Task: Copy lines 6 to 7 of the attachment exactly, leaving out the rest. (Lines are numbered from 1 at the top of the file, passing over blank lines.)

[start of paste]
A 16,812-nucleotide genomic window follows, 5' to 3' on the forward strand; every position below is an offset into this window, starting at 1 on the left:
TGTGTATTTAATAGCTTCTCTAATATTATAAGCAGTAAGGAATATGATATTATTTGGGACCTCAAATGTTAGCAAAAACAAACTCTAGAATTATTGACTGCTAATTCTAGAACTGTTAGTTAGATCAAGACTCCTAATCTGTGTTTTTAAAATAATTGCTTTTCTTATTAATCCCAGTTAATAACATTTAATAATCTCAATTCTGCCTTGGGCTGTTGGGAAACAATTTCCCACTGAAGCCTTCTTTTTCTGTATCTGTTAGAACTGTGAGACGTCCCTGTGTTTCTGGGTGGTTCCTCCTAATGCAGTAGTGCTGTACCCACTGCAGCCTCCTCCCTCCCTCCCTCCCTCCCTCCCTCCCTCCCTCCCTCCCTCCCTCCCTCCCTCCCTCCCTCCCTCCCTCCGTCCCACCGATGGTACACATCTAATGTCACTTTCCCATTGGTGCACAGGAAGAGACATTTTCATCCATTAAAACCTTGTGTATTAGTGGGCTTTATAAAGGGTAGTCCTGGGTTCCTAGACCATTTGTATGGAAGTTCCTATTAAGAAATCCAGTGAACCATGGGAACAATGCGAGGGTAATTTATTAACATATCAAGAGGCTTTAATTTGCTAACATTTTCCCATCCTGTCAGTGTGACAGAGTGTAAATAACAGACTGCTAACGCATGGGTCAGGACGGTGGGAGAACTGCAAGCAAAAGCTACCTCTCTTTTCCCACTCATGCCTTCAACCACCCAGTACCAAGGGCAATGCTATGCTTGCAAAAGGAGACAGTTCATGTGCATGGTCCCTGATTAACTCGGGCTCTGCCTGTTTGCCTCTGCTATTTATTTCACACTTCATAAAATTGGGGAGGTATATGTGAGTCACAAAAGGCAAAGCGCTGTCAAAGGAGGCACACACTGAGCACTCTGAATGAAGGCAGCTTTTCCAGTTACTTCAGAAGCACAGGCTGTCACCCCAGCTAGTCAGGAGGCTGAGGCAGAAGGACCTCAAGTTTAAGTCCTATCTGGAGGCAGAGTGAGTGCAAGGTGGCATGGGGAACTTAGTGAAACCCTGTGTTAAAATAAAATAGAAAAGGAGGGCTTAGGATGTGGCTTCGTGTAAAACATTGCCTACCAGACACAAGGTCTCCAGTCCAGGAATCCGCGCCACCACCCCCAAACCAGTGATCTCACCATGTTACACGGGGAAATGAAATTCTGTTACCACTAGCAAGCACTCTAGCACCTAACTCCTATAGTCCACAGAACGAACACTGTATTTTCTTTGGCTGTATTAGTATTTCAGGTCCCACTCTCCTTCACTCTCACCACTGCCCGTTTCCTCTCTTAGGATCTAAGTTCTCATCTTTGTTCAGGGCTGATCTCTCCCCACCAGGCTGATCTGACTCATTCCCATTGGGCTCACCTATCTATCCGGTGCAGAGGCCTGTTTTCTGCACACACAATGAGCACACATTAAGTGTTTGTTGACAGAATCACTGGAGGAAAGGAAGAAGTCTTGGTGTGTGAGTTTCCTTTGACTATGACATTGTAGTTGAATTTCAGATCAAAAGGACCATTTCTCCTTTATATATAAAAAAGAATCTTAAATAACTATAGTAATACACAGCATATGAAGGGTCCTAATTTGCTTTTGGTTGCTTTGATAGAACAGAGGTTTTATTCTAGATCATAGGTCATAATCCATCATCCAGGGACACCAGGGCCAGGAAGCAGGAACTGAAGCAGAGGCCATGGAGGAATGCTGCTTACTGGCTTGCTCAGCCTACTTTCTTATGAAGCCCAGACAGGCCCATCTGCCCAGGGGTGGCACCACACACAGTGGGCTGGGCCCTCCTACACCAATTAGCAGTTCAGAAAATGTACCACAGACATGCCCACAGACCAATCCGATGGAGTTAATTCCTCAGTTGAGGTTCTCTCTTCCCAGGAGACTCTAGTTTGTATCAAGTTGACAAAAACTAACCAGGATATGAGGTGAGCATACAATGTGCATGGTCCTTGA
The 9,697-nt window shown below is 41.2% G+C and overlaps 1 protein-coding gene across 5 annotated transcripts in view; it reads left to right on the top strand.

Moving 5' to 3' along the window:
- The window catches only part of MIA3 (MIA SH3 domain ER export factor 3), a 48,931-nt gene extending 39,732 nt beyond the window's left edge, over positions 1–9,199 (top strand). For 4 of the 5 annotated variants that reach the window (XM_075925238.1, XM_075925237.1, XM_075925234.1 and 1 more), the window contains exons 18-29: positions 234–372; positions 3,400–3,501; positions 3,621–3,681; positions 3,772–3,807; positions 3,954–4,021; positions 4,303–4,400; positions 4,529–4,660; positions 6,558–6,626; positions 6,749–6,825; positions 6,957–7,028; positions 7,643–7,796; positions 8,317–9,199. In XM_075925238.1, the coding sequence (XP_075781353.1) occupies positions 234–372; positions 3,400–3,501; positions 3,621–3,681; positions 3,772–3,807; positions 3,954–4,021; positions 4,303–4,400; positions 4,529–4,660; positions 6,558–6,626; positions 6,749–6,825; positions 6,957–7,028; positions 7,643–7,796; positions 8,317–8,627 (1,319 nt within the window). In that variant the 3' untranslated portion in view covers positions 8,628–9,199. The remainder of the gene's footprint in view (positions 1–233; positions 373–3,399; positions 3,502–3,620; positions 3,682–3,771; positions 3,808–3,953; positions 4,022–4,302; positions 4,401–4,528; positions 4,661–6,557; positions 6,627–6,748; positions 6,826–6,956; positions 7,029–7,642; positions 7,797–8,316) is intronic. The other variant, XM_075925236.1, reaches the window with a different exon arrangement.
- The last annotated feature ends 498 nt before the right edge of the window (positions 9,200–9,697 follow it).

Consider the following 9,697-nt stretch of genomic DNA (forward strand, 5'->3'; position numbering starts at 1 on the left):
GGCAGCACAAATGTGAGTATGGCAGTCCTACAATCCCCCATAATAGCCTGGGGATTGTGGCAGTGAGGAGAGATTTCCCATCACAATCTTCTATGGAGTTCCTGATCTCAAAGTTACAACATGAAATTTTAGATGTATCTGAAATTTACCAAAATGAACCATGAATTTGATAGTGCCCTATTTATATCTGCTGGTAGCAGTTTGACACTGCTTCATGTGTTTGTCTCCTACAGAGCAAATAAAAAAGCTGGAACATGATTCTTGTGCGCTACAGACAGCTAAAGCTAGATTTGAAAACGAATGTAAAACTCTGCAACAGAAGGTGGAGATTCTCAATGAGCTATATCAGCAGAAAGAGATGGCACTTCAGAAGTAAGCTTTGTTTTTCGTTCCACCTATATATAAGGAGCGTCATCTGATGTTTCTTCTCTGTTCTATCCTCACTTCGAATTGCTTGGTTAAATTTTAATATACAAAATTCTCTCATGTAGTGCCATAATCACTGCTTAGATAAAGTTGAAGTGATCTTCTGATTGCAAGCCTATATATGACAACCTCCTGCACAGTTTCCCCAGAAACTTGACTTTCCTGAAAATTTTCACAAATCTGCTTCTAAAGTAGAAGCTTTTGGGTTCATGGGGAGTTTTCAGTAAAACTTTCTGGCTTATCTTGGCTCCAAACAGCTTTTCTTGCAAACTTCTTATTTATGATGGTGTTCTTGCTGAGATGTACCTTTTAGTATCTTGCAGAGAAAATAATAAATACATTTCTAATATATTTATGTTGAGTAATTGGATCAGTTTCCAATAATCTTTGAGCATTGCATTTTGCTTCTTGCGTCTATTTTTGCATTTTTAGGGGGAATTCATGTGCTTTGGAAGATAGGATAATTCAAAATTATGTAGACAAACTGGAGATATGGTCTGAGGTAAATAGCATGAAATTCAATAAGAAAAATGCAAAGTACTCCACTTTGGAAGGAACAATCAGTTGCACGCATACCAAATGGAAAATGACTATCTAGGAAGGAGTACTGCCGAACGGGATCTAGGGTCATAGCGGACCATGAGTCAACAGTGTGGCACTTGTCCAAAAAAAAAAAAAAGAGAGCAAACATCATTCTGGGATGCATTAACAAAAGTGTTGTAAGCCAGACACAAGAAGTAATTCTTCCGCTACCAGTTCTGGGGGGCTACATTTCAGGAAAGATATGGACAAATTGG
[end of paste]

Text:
- The last annotated feature ends 498 nt before the right edge of the window (positions 9,200–9,697 follow it).

Consider the following 9,697-nt stretch of genomic DNA (forward strand, 5'->3'; position numbering starts at 1 on the left):